Jen - I follow a lot of people in my community. Some people I know, and some I know only through the interwebs. There is one instance where I saw people posting pictures of an organization that stood to protect the church from a known group that protests military funerals. The photos are incredible from one woman in particular. I asked if we could post her pictures and if she wanted to write something for this. She had her 10 year old write something incredible.

Scott - I do all the social media. I'm not the one who does the actual reporting. I'll say this about pitching. I get so many emails that I cannot keep up with it. I would prefer it in a tweet because I can learn more about you in 140 characters than in an email. It makes you be more careful. Most times you look at it and change it or make it look ok. If you're pitching and you have one opportunity to get to someone, the pitch over Twitter is the way to go.

Barb - How can bloggers become better storytellers?

Nancy - A lot of them don't need to. A lot of them are already great story tellers. I appreciate good writing, and I'm not perfect though I try hard not to make a grammatical or spelling mistake. The things is, a well written post is so appreciated, no matter who writes it.

Barb - Will you share frequently committed sins you see?

Nancy - Someone went through my Facebook page, like like like share share share. Then they came back o me and said, "I just liked five things and shared two things, here's the link to my page." I asked if they did that because they wanted to or because they expected reciprocation? I don't even know this person.

Jen - Spam is a problem.

Scott - When someone has a pitch that sounds normal, your name is in the tweet and comes to you. The first thing I see if what else they're talking about. If you see 250 tweets and they're identical, I ignore it. All you're doing is copying and pasting with a new name? I don't think people get that this is spam. I have social media tips column. I give advice even when it's not wanted. I said "Hey, I don't know if you know this or not but this is considered spam." My basic thought and what I come back with is, social media is nothing if it is not social. There are so many people out there who are typing things just for the sake of typing them. You have to have a reason for doing it.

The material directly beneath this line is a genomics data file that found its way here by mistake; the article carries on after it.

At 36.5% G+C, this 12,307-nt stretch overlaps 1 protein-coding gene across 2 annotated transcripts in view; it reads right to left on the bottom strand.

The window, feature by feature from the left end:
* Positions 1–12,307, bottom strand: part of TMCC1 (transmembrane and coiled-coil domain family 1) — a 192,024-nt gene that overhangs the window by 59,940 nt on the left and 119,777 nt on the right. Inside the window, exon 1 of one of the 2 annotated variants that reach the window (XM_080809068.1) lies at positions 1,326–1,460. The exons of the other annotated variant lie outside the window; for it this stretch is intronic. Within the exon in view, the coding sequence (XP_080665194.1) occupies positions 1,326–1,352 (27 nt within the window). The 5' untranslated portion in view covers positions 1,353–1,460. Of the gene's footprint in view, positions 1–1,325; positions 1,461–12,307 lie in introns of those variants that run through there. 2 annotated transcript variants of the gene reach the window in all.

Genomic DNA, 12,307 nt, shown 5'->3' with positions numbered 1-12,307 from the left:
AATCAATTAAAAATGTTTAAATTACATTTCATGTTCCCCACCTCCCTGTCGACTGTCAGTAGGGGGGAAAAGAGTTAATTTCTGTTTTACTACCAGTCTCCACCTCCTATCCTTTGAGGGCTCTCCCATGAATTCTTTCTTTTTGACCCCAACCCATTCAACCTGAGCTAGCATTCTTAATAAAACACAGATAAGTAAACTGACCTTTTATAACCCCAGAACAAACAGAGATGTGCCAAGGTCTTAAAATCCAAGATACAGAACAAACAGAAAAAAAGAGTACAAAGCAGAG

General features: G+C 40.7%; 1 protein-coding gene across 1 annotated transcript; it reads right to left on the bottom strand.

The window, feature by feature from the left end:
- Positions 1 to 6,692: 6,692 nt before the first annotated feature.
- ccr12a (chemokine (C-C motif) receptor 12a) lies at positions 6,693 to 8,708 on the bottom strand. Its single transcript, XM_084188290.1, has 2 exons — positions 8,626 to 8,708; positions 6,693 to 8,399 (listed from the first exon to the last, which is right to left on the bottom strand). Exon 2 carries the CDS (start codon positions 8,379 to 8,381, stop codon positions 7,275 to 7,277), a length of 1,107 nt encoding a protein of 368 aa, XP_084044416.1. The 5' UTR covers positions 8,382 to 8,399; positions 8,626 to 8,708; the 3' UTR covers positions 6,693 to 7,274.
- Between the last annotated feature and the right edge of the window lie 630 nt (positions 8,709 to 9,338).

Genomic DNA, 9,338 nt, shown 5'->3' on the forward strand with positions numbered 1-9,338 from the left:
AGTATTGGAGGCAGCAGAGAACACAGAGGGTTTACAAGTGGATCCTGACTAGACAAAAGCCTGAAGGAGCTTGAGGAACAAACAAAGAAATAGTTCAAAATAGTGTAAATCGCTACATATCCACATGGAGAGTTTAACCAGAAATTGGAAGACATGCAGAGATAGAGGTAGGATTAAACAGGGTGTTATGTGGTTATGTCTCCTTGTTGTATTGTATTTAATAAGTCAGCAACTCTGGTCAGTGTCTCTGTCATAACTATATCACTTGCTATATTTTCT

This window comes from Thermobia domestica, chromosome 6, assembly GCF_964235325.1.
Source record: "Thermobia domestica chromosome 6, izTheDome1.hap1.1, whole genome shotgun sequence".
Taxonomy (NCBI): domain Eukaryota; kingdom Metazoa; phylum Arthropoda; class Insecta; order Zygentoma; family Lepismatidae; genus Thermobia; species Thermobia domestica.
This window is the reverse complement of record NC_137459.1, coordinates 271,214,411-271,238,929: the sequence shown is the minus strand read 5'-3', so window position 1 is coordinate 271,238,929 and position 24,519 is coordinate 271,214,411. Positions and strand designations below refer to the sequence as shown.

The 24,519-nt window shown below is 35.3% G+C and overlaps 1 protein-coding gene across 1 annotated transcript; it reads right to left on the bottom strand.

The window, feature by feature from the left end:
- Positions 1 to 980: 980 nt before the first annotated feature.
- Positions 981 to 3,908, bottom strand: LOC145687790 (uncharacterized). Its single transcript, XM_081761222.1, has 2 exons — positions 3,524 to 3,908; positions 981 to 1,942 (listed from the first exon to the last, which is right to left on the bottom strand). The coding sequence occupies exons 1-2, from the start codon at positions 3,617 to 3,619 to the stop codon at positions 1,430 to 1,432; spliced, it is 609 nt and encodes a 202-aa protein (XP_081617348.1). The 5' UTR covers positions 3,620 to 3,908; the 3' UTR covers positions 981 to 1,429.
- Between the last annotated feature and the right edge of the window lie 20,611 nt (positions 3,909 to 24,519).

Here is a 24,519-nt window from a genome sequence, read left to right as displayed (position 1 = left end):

Jen - Another sin would be creating an account for an event. Follow everyone without an avatar or explaining who you are. If you are going to create an account, do not start following people until you are established with a profile, etc.

Scott - Don't be a Twitter egg. I won't go back an follow you if we aren't having a relationship - and I don't typically interact with an egg.

Barb - Your rule of thirds, Scott?

Scott - That's a rule that social media rule. You want to think of what you're saying. 1/3 of the time you talk about your blog. 1/3 talk about things that are related to your blog - if you garden, talk about gardening but not your blog. 1/3 of the time, be yourself. Talk about what you like, the food you enjoy, the weather, what you like. You need to be real. You need to be a person, and we need a frame of reference of who that person is. If you follow my account, you'll see a lot of stuff from work, but you'll also see a lot of photos of me going out for cocktails. That's probably a true 33% of my Twitter feed. The rule of thirds shows people that you are real. Any journalist who sees that you have interests outside the story, that's interesting.